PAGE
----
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Altered Genes Used To Deliver Antitumor Cytokine Therapy

Altered Genes Used To Deliver Antitumor Cytokine Therapy

MONTREAL-Altering genes to express therapeutic cytokines may represent an improved approach to direct delivery of these increasingly utilized recombinant proteins, Michael T. Lotze, MD, said during a plenary session at the 19th International Congress of Chemotherapy (ICC).

Although cytokines will be among the most useful agents for clinical treatment of a multitude of infectious diseases and malignancies in the future, he predicted, many of these products are currently associated with considerable toxicities.

Dr. Lotze and his colleagues in the Department of Surgery, University of Pittsburgh Medical Center, are exploring techniques by which genes that control expression of appropriate proteins may be introduced into cells. It is hoped that antitumor cytokines, for example, expressed by cells with altered genes, will exert their effects with reduced toxicity.

According to Dr. Lotze, T-cell growth factors may be thought of as either "growth factors" (ie, IL-2) or "die factors" (antiapoptosis factors, ie, IL-10, IL-12, interferon-gamma). And while different cytokines sometimes share common receptors, intracellular signaling may be quite distinct.

Some cytokines, such as IL-10, are considered to have immunosuppressive properties, while others enhance cellular reactivity. Many cytokines can have both immunosuppressive and immunostimu-lating properties, depending on how the proteins are generated, he said.

In their own preclinical studies, Dr. Lotze and his colleagues observed that IL-4 promoted cellular activity. The
combination of IL-1 plus IL-4 had excellent antitumor activity; and despite toxicity (capillary leak syndrome), the combination of IL-2 plus IL-4 was also active against tumors.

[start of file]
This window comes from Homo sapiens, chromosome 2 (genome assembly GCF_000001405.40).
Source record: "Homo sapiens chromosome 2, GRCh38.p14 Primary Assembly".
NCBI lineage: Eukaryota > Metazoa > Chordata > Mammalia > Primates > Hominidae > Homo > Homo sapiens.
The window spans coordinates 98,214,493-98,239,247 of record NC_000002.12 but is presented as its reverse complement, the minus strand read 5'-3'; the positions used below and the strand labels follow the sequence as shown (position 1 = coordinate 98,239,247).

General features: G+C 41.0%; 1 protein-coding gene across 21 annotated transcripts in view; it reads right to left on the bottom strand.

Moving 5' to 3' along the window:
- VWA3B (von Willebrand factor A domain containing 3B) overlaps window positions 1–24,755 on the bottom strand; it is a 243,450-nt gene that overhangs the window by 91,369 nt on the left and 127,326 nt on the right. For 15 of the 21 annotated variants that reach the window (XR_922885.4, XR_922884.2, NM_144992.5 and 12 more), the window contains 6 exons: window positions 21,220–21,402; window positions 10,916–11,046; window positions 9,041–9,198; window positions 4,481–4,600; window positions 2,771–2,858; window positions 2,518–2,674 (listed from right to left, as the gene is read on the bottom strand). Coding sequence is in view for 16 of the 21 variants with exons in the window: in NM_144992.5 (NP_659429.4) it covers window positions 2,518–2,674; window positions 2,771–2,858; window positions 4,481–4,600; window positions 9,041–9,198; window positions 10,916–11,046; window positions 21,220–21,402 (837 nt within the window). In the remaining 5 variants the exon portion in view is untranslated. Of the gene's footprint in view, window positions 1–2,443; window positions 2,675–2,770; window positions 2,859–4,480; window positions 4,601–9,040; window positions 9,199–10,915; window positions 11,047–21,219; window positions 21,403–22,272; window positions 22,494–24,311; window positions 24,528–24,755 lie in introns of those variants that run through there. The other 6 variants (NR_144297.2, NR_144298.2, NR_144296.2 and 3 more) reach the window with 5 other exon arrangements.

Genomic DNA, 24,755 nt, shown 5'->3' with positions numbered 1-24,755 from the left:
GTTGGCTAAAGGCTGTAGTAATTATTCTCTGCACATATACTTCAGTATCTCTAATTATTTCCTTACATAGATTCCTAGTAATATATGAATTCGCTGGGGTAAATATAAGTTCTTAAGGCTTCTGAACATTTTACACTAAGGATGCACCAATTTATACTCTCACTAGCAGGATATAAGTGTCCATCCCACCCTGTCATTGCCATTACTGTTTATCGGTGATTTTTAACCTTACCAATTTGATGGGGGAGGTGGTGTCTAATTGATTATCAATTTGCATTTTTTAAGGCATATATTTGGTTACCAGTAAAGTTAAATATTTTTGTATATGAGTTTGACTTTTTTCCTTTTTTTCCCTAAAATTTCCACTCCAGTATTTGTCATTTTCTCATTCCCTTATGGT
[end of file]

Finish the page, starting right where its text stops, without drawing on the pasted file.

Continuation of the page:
Based on these findings, Dr. Lotze and his colleagues developed a cancer vaccine protocol using IL-4 transfected autologous fibroblasts. A total of 18 patients were treated with high levels of IL-4, delivered into the skin of patients' backs via transfected fibroblasts.

Interim findings of the study include expression of message for up to 7 days, induction of VCAM and E-selectin on dermal epithelium, generation of tumor-specific CD4+ cells in patients with melanoma, profound lymphocytic infiltration, and correlation of VCAM expression with S100+ dendritic cell infiltration, Dr. Lotze said.

He also described a new protocol involving IL-12 delivered with retroviral vectors that was designed to administer high doses without the severe toxicities associated with direct IL-12 treatment. Studies of IL-12 have demonstrated enhanced tumor immunogenicity, delayed tumor progression, and increased survival in animals.

Gene Transport Systems

Viral vectors have been widely used over the past few years to transport genes in gene therapy protocols. "Over millions of years," Dr. Michael Lotze said in his talk at the ICC (see story above), "microbes have waged war on the human immune system. Somewhere along the line, they learned how to get in."

Many viruses have the ability, for example, to subvert interferon functions or downstream events, he said. Ironically, researchers are now trying to harness these microbes, using them to penetrate and ultimately enhance the human immune system.

Nonviral methods for transferring genetic information into cells include liposomal delivery, intramuscular injection of naked DNA, and "bioballistic," or gene-gun, devices, which shoot tiny gold beads containing genetic material into a target.

 
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